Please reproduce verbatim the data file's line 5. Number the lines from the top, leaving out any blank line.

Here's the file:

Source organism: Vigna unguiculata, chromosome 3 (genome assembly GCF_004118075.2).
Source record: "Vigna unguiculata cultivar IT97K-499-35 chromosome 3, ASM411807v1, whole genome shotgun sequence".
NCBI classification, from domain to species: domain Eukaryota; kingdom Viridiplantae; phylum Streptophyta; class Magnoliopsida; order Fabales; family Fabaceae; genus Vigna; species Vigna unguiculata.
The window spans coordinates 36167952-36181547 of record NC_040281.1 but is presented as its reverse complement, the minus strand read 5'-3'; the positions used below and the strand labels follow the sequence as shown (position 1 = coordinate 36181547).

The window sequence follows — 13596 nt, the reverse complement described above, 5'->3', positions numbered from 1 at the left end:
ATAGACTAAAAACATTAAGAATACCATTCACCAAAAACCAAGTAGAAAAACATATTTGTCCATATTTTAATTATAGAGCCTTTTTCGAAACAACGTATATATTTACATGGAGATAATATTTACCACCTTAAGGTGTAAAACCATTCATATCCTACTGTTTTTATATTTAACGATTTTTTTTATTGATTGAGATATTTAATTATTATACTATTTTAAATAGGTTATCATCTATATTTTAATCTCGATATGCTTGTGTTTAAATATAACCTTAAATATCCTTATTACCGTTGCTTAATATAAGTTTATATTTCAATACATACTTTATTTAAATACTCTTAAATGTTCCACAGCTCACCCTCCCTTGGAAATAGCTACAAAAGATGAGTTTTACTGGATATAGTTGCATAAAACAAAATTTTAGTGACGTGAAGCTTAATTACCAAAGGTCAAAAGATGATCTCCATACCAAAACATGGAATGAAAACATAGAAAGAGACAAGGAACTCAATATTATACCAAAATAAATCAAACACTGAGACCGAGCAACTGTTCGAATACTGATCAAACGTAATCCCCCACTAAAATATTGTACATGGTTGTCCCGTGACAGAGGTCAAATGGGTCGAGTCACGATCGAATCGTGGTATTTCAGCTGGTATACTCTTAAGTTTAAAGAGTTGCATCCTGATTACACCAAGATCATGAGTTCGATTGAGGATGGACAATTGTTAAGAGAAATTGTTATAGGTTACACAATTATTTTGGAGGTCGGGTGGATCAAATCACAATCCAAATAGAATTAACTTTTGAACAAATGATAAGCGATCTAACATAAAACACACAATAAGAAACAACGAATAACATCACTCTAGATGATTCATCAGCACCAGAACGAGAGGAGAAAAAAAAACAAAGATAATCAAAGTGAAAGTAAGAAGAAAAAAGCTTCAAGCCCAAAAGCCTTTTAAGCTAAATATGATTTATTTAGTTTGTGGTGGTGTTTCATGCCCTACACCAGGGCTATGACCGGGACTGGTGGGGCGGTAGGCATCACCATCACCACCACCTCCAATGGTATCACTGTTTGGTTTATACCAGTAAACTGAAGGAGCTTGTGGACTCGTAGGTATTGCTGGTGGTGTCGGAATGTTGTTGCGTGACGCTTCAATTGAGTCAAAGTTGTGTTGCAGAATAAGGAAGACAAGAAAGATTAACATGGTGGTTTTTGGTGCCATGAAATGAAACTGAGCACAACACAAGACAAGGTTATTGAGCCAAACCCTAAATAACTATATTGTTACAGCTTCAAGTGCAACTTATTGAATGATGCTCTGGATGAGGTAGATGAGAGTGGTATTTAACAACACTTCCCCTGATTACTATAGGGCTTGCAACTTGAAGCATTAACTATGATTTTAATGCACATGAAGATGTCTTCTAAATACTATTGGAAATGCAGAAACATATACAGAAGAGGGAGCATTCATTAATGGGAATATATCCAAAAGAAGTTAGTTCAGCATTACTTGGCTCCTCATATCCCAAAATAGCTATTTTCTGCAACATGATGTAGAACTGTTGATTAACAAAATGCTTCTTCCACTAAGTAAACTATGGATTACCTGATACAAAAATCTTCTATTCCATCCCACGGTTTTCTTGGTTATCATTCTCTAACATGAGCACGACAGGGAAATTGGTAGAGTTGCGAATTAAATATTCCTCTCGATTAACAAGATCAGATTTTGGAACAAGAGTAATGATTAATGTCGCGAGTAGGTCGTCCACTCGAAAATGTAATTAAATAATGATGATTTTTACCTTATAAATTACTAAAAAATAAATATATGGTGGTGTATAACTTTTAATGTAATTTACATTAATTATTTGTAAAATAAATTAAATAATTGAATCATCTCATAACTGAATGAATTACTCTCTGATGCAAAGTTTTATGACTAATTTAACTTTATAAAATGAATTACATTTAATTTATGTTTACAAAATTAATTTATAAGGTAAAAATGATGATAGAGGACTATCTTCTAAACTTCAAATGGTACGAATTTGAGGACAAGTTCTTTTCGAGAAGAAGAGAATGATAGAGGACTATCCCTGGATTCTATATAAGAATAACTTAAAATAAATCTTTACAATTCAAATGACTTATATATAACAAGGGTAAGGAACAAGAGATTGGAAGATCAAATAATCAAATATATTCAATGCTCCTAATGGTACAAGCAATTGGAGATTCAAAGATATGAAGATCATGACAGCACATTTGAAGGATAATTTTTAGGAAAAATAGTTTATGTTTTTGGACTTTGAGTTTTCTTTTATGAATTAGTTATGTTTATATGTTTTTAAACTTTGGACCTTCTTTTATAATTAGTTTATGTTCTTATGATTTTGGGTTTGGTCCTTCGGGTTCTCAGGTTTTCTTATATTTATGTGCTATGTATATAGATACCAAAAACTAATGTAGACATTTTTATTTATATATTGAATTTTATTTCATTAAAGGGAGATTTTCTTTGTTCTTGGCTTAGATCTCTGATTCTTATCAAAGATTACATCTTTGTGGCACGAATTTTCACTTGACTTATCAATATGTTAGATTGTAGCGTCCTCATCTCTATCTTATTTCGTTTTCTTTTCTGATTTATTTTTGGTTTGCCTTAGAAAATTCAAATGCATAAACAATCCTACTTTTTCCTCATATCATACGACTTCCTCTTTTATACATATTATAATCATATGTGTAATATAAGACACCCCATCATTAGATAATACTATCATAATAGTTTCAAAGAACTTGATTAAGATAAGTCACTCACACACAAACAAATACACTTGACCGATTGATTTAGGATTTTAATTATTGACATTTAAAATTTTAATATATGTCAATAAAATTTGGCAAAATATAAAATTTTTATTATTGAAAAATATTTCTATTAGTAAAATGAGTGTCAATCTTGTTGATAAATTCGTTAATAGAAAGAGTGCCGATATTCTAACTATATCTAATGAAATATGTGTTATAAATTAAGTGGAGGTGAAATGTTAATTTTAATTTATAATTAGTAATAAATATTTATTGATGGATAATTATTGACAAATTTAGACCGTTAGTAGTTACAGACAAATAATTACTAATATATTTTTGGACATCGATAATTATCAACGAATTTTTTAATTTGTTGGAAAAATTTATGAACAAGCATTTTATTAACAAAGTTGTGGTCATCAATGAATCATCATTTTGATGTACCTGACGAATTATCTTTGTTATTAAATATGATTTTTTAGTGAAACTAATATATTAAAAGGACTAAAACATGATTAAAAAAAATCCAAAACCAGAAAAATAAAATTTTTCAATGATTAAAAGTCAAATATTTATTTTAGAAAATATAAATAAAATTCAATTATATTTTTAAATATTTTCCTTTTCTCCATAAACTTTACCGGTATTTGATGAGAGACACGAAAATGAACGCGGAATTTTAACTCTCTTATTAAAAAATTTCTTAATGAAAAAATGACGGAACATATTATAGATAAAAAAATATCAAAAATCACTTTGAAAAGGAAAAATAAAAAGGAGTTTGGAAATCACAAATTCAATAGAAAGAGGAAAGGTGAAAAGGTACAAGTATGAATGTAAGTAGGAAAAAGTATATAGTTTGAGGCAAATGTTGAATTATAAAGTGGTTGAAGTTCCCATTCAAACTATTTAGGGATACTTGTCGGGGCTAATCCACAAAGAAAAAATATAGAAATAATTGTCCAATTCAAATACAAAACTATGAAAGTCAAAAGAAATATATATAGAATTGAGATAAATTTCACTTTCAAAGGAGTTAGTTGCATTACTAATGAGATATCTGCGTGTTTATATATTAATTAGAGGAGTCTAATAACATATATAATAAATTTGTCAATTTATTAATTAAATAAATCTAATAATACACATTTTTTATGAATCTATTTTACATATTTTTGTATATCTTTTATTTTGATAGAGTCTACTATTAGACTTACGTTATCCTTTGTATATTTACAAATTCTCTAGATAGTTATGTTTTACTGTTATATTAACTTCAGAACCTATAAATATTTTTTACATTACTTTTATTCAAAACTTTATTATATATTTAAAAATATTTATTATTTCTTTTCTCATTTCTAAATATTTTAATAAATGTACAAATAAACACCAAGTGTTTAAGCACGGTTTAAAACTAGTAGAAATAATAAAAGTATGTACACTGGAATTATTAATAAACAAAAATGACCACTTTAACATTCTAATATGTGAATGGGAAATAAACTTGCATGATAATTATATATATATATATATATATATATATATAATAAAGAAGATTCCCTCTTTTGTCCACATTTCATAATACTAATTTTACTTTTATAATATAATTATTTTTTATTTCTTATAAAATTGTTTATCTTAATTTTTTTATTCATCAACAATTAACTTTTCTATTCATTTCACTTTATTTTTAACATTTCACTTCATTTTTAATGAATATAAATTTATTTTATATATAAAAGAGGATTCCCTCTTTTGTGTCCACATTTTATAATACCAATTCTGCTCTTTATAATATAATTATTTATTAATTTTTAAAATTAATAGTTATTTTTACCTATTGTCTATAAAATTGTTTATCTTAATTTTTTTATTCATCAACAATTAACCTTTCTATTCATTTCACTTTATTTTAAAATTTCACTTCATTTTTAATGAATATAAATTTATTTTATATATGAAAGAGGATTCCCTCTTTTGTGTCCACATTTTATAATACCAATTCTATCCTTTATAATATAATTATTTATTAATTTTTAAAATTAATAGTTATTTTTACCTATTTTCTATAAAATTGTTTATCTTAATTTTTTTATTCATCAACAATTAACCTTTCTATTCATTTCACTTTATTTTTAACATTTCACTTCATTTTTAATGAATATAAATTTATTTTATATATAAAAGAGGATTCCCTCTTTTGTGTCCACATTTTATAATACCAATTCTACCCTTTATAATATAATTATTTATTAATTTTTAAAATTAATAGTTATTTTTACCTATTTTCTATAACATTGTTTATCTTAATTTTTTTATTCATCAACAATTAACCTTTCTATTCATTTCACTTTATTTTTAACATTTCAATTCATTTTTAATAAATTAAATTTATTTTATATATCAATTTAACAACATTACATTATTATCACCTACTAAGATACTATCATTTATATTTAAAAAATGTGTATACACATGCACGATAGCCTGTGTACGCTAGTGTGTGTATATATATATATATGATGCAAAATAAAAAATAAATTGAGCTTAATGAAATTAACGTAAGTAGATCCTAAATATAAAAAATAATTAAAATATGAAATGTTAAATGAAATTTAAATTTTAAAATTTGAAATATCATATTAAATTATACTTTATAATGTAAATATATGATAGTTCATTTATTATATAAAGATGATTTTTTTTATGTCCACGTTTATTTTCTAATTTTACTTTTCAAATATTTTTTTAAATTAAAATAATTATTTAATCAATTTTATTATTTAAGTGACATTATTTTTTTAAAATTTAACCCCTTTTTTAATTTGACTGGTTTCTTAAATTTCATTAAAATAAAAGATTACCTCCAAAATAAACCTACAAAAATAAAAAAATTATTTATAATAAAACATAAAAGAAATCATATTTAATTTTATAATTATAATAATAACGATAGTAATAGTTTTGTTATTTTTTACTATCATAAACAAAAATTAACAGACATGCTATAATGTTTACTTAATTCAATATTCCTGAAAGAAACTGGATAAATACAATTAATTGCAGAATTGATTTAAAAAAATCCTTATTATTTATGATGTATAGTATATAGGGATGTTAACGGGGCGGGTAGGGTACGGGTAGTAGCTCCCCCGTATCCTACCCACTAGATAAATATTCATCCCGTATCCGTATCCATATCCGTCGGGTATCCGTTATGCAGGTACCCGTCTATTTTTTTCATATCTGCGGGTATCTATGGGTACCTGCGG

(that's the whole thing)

The window sequence follows — 13596 nt, the reverse complement described above, 5'->3', positions numbered from 1 at the left end: